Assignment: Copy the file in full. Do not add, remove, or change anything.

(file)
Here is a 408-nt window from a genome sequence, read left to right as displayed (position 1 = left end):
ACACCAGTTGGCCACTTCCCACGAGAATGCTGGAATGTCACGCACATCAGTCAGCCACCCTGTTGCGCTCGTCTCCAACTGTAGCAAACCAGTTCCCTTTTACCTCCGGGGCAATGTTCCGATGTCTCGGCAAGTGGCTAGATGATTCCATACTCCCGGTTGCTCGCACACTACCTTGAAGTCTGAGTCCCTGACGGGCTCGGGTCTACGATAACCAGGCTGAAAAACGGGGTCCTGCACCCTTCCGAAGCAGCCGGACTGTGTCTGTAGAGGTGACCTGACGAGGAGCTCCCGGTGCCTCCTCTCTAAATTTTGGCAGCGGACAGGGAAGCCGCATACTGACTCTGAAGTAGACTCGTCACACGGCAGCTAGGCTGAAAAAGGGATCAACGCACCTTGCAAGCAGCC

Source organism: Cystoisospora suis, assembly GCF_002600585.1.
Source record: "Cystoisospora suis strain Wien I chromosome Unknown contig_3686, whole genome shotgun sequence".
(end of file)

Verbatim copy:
Here is a 408-nt window from a genome sequence, read left to right as displayed (position 1 = left end):
ACACCAGTTGGCCACTTCCCACGAGAATGCTGGAATGTCACGCACATCAGTCAGCCACCCTGTTGCGCTCGTCTCCAACTGTAGCAAACCAGTTCCCTTTTACCTCCGGGGCAATGTTCCGATGTCTCGGCAAGTGGCTAGATGATTCCATACTCCCGGTTGCTCGCACACTACCTTGAAGTCTGAGTCCCTGACGGGCTCGGGTCTACGATAACCAGGCTGAAAAACGGGGTCCTGCACCCTTCCGAAGCAGCCGGACTGTGTCTGTAGAGGTGACCTGACGAGGAGCTCCCGGTGCCTCCTCTCTAAATTTTGGCAGCGGACAGGGAAGCCGCATACTGACTCTGAAGTAGACTCGTCACACGGCAGCTAGGCTGAAAAAGGGATCAACGCACCTTGCAAGCAGCC

Source organism: Cystoisospora suis, assembly GCF_002600585.1.
Source record: "Cystoisospora suis strain Wien I chromosome Unknown contig_3686, whole genome shotgun sequence".